Applause appears to be a basic and natural need on the part of listeners and spectators at many types of performance, but despite the very simple procedure involved in clapping, the phenomenon is highly complex. Applause can demonstrate the most varied things and, in an essential way, bridge over any gaps between the stage and public. Applause is always public, always happens in the collective and has symbolic meaning.
The focus of this research is on questions of the relationship between the mass and the individual, between collectivity and delimitation: How does applause begin, and how does it end? Why do individuals applaud? When and how quickly does a person decide whether to clap? And are people aware it usually makes no difference whether a person applauds or not? Questions regarding applause’s social role also emerge here, above all in respect to sharply regulated, restrictive contexts such as the classical concert, where applause is the only desired form of audience expression. Here clapping seems to correspond to a physical need to process collective emotions and to the desire to “loosen up” after sitting still. In this situation, applause may take on a normative role, of which the audience may not be aware.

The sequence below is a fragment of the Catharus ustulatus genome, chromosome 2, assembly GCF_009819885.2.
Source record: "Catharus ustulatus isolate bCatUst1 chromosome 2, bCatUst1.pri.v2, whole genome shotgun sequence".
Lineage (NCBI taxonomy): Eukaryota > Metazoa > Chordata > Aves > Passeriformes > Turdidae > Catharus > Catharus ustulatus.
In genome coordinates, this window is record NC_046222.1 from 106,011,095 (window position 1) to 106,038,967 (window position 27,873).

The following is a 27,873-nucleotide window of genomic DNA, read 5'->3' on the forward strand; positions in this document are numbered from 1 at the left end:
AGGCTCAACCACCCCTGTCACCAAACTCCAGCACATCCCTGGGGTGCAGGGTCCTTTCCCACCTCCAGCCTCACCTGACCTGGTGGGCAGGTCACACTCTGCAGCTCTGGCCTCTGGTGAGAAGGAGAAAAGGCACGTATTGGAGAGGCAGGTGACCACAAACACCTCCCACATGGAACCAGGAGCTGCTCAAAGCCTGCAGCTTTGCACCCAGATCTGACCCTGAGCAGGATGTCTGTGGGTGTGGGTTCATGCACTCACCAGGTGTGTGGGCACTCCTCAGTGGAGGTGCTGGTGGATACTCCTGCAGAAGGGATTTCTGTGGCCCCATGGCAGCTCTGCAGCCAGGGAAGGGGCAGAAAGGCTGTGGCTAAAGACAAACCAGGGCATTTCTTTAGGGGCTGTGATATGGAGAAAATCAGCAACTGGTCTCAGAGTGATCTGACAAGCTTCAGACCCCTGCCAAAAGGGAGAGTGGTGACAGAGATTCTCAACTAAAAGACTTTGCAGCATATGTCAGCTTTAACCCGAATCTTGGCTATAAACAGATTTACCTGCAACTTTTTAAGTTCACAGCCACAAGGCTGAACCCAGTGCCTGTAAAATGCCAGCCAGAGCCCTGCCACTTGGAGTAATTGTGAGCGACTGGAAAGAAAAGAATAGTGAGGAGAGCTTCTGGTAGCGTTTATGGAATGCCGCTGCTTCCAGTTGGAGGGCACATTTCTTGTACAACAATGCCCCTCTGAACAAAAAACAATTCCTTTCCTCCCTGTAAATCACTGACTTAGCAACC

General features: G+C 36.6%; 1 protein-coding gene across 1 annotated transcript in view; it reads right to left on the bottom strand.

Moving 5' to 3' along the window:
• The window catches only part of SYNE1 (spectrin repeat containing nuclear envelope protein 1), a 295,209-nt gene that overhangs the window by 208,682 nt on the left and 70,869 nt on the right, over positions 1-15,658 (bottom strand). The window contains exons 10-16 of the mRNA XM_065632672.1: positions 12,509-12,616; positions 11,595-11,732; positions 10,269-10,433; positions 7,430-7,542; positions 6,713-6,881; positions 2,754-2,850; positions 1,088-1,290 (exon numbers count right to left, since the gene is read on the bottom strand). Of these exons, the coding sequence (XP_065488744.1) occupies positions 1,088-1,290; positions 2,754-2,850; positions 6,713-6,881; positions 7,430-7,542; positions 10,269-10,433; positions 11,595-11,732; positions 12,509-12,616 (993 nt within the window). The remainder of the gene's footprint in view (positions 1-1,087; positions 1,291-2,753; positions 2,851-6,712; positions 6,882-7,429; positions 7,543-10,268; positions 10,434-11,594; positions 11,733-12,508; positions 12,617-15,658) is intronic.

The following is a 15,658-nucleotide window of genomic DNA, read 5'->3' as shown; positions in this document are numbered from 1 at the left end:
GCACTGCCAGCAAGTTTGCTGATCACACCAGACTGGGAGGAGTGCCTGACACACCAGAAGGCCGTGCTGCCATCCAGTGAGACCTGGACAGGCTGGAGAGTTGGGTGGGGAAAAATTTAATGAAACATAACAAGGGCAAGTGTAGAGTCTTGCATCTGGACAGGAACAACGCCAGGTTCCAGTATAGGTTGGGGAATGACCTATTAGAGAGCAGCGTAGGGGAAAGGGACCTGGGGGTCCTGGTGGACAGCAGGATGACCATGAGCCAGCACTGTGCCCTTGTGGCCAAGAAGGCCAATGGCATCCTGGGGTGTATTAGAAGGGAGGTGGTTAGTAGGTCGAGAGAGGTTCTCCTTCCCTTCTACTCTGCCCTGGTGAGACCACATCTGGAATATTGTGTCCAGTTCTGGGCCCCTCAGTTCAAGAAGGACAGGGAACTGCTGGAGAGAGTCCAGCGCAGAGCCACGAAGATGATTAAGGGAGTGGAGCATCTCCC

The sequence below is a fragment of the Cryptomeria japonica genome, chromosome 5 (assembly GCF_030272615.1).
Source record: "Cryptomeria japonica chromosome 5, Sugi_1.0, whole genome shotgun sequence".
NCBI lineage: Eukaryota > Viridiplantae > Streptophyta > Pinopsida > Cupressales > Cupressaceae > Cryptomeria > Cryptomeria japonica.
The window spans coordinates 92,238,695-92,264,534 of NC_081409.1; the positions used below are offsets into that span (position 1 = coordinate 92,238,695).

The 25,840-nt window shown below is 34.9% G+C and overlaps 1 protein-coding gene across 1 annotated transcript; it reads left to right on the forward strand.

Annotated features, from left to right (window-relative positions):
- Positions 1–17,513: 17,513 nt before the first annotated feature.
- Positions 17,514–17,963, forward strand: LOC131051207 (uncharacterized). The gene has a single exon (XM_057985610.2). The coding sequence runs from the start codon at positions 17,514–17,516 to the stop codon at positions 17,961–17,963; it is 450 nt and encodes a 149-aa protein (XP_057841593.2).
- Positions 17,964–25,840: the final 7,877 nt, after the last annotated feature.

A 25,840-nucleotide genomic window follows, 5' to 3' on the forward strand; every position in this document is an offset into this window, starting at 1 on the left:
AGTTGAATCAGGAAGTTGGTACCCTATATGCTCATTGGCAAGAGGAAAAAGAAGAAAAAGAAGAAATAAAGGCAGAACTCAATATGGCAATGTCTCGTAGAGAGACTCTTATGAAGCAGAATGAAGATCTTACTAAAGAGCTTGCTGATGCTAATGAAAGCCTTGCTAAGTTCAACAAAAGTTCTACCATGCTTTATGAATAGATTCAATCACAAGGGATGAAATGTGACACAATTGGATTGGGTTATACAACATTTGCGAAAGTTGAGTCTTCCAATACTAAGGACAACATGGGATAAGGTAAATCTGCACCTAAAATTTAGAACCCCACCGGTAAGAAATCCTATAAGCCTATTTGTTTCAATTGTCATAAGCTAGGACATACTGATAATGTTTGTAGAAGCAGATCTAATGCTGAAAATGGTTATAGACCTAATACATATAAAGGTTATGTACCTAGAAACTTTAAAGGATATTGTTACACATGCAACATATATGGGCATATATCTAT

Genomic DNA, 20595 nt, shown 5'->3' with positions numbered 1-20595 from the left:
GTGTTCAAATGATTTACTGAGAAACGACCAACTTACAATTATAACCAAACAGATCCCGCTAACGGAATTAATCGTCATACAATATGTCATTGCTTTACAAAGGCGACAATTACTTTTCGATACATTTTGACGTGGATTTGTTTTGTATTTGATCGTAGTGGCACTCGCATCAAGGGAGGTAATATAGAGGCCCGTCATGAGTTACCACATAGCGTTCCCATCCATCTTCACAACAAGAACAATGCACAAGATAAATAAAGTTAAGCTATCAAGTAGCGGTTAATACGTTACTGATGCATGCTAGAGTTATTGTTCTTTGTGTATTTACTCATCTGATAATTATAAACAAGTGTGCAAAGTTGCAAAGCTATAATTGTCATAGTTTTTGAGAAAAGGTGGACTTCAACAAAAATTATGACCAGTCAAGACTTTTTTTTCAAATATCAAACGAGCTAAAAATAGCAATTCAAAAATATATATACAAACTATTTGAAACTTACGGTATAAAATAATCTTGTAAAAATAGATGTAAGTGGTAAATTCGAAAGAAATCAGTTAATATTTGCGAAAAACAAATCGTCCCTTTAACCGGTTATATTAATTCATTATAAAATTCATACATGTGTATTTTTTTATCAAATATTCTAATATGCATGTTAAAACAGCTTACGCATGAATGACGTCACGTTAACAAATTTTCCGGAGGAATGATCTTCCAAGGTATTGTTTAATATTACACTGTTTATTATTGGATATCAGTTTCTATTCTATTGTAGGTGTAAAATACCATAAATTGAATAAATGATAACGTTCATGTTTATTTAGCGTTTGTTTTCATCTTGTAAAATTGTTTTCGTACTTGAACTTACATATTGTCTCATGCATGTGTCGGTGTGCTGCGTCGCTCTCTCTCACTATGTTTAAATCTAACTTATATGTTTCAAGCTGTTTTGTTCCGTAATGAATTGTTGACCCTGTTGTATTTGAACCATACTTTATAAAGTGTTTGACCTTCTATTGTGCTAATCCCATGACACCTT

This research considers the complex phenomenon of applause within the disciplinary frameworks of music sociology, empirical research, social and civilizational history, anthropology, and aesthetics.
Toelle, J. (2018). Applaus (Akustische Phänomene V.1). In D. Morat/ H. Ziemer (Hrsg.), Handbuch Sound. Geschichte – Begriffe – Ansätze, Verlag J.B. Metzler: Stuttgart/ Weimar.